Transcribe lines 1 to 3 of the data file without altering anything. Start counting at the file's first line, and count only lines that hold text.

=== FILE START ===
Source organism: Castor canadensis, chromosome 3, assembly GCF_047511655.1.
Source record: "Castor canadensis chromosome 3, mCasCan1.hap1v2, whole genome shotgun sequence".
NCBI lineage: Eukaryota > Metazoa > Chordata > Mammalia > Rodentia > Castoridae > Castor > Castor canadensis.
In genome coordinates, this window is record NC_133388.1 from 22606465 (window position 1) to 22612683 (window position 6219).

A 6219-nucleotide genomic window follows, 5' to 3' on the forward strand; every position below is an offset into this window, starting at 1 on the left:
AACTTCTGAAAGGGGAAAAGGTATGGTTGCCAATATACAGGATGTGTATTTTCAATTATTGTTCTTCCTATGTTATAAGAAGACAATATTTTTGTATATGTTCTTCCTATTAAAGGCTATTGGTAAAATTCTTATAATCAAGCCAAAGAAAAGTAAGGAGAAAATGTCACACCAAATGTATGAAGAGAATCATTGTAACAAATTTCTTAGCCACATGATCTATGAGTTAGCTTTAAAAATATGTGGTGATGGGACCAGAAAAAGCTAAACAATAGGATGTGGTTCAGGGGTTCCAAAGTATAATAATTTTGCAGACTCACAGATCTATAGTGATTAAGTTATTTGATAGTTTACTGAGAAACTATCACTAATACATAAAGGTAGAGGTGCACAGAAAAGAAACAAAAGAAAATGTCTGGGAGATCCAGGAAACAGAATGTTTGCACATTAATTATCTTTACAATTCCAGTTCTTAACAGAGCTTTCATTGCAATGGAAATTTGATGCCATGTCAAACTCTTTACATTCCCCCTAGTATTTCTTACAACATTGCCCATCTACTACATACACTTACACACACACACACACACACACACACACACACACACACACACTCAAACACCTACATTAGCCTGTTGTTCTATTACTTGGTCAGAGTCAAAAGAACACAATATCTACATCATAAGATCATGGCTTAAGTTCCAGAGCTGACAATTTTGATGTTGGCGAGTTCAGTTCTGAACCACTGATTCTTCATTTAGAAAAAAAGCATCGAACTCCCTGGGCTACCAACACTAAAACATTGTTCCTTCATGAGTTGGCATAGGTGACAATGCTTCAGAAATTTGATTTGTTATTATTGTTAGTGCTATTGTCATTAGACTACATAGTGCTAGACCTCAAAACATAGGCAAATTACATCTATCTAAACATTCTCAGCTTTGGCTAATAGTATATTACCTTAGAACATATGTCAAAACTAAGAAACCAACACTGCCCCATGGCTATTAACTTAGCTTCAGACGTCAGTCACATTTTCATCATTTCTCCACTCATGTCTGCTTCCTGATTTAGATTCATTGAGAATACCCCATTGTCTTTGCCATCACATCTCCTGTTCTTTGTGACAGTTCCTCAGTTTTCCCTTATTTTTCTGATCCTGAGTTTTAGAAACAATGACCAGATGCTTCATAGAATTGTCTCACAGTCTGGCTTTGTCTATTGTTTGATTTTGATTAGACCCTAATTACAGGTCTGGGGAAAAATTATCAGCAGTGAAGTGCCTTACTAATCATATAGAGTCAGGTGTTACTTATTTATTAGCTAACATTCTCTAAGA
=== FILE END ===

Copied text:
Source organism: Castor canadensis, chromosome 3, assembly GCF_047511655.1.
Source record: "Castor canadensis chromosome 3, mCasCan1.hap1v2, whole genome shotgun sequence".
NCBI lineage: Eukaryota > Metazoa > Chordata > Mammalia > Rodentia > Castoridae > Castor > Castor canadensis.